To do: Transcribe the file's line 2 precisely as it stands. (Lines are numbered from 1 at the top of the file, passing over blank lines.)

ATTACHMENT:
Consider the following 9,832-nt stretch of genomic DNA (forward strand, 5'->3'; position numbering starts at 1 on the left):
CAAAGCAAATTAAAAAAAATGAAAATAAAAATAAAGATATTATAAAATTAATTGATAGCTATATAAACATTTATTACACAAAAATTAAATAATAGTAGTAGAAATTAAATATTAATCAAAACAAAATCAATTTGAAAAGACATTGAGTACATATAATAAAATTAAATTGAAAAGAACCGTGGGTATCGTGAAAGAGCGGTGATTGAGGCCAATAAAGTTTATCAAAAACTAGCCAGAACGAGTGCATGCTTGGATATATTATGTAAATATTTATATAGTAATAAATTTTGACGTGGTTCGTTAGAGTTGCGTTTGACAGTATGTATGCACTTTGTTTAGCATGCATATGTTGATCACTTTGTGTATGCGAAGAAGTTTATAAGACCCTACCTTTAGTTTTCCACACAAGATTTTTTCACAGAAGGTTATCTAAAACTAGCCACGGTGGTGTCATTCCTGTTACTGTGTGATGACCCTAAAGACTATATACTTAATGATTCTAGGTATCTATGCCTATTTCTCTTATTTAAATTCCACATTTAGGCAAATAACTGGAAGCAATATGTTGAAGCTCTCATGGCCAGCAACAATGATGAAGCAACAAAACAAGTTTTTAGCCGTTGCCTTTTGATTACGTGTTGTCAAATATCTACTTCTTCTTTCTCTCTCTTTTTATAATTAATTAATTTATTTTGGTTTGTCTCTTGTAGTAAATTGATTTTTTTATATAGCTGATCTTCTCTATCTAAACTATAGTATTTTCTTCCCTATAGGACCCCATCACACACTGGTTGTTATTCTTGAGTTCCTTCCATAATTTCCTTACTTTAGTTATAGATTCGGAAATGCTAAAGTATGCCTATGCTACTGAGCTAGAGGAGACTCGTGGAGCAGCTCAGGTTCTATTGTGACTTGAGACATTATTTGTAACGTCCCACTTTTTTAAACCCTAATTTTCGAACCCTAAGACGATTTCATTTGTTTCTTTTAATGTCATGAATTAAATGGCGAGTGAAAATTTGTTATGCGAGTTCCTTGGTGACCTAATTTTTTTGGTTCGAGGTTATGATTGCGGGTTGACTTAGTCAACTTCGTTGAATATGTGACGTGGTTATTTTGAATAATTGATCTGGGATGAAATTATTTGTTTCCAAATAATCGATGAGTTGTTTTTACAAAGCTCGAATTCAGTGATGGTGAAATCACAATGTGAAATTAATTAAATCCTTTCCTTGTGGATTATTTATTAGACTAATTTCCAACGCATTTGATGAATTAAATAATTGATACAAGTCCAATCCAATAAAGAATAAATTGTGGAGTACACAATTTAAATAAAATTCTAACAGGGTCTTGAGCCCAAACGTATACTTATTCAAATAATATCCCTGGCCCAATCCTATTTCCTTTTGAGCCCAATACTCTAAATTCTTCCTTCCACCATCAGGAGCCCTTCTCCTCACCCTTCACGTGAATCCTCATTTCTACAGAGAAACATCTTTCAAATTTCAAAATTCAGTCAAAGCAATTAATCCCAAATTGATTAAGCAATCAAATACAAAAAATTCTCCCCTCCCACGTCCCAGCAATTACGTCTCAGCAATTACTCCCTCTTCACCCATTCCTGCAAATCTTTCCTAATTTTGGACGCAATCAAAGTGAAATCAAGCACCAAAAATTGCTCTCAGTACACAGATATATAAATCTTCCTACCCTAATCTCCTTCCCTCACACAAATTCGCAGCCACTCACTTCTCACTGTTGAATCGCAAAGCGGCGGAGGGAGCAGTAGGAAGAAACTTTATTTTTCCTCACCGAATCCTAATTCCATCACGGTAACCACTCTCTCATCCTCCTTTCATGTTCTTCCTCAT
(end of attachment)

CAAAGCAAATTAAAAAAAATGAAAATAAAAATAAAGATATTATAAAATTAATTGATAGCTATATAAACATTTATTACACAAAAATTAAATAATAGTAGTAGAAATTAAATATTAATCAAAACAAAATCAATTTGAAAAGACATTGAGTACATATAATAAAATTAAATTGAAAAGAACCGTGGGTATCGTGAAAGAGCGGTGATTGAGGCCAATAAAGTTTATCAAAAACTAGCCAGAACGAGTGCATGCTTGGATATATTATGTAAATATTTATATAGTAATAAATTTTGACGTGGTTCGTTAGAGTTGCGTTTGACAGTATGTATGCACTTTGTTTAGCATGCATATGTTGATCACTTTGTGTATGCGAAGAAGTTTATAAGACCCTACCTTTAGTTTTCCACACAAGATTTTTTCACAGAAGGTTATCTAAAACTAGCCACGGTGGTGTCATTCCTGTTACTGTGTGATGACCCTAAAGACTATATACTTAATGATTCTAGGTATCTATGCCTATTTCTCTTATTTAAATTCCACATTTAGGCAAATAACTGGAAGCAATATGTTGAAGCTCTCATGGCCAGCAACAATGATGAAGCAACAAAACAAGTTTTTAGCCGTTGCCTTTTGATTACGTGTTGTCAAATATCTACTTCTTCTTTCTCTCTCTTTTTATAATTAATTAATTTATTTTGGTTTGTCTCTTGTAGTAAATTGATTTTTTTATATAGCTGATCTTCTCTATCTAAACTATAGTATTTTCTTCCCTATAGGACCCCATCACACACTGGTTGTTATTCTTGAGTTCCTTCCATAATTTCCTTACTTTAGTTATAGATTCGGAAATGCTAAAGTATGCCTATGCTACTGAGCTAGAGGAGACTCGTGGAGCAGCTCAGGTTCTATTGTGACTTGAGACATTATTTGTAACGTCCCACTTTTTTAAACCCTAATTTTCGAACCCTAAGACGATTTCATTTGTTTCTTTTAATGTCATGAATTAAATGGCGAGTGAAAATTTGTTATGCGAGTTCCTTGGTGACCTAATTTTTTTGGTTCGAGGTTATGATTGCGGGTTGACTTAGTCAACTTCGTTGAATATGTGACGTGGTTATTTTGAATAATTGATCTGGGATGAAATTATTTGTTTCCAAATAATCGATGAGTTGTTTTTACAAAGCTCGAATTCAGTGATGGTGAAATCACAATGTGAAATTAATTAAATCCTTTCCTTGTGGATTATTTATTAGACTAATTTCCAACGCATTTGATGAATTAAATAATTGATACAAGTCCAATCCAATAAAGAATAAATTGTGGAGTACACAATTTAAATAAAATTCTAACAGGGTCTTGAGCCCAAACGTATACTTATTCAAATAATATCCCTGGCCCAATCCTATTTCCTTTTGAGCCCAATACTCTAAATTCTTCCTTCCACCATCAGGAGCCCTTCTCCTCACCCTTCACGTGAATCCTCATTTCTACAGAGAAACATCTTTCAAATTTCAAAATTCAGTCAAAGCAATTAATCCCAAATTGATTAAGCAATCAAATACAAAAAATTCTCCCCTCCCACGTCCCAGCAATTACGTCTCAGCAATTACTCCCTCTTCACCCATTCCTGCAAATCTTTCCTAATTTTGGACGCAATCAAAGTGAAATCAAGCACCAAAAATTGCTCTCAGTACACAGATATATAAATCTTCCTACCCTAATCTCCTTCCCTCACACAAATTCGCAGCCACTCACTTCTCACTGTTGAATCGCAAAGCGGCGGAGGGAGCAGTAGGAAGAAACTTTATTTTTCCTCACCGAATCCTAATTCCATCACGGTAACCACTCTCTCATCCTCCTTTCATGTTCTTCCTCAT